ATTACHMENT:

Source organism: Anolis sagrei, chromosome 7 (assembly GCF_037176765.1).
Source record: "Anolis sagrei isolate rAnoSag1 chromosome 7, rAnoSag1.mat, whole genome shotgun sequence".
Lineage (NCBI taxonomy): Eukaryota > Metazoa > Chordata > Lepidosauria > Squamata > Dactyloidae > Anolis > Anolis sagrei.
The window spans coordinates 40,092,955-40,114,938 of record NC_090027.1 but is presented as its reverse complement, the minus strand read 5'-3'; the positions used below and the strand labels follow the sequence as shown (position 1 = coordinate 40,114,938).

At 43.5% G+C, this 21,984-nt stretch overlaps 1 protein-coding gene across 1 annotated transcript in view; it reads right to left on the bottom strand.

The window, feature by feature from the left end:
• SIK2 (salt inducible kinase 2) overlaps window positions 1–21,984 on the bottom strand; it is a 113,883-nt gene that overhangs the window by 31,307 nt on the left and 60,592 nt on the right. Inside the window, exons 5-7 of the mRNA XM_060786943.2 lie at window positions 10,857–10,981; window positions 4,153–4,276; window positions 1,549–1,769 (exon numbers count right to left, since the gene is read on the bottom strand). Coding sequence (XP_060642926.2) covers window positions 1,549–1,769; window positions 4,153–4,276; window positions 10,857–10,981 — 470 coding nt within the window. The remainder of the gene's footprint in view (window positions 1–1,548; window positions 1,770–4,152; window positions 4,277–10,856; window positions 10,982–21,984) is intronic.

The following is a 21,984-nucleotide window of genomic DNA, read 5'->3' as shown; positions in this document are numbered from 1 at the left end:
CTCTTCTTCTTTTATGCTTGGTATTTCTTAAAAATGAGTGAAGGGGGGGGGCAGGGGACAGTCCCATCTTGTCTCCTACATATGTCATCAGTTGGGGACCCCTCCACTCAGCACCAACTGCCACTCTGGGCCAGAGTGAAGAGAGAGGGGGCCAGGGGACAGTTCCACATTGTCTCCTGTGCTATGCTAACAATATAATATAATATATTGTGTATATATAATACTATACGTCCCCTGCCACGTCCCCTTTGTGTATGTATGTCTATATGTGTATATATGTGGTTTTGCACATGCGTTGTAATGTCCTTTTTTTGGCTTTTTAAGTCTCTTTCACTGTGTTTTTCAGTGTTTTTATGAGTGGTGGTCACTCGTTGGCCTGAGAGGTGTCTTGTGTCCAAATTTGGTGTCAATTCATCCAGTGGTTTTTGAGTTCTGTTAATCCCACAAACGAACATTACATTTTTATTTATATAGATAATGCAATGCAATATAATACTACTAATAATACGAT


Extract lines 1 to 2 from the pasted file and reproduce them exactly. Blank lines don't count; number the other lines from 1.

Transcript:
Source organism: Anolis sagrei, chromosome 7 (assembly GCF_037176765.1).
Source record: "Anolis sagrei isolate rAnoSag1 chromosome 7, rAnoSag1.mat, whole genome shotgun sequence".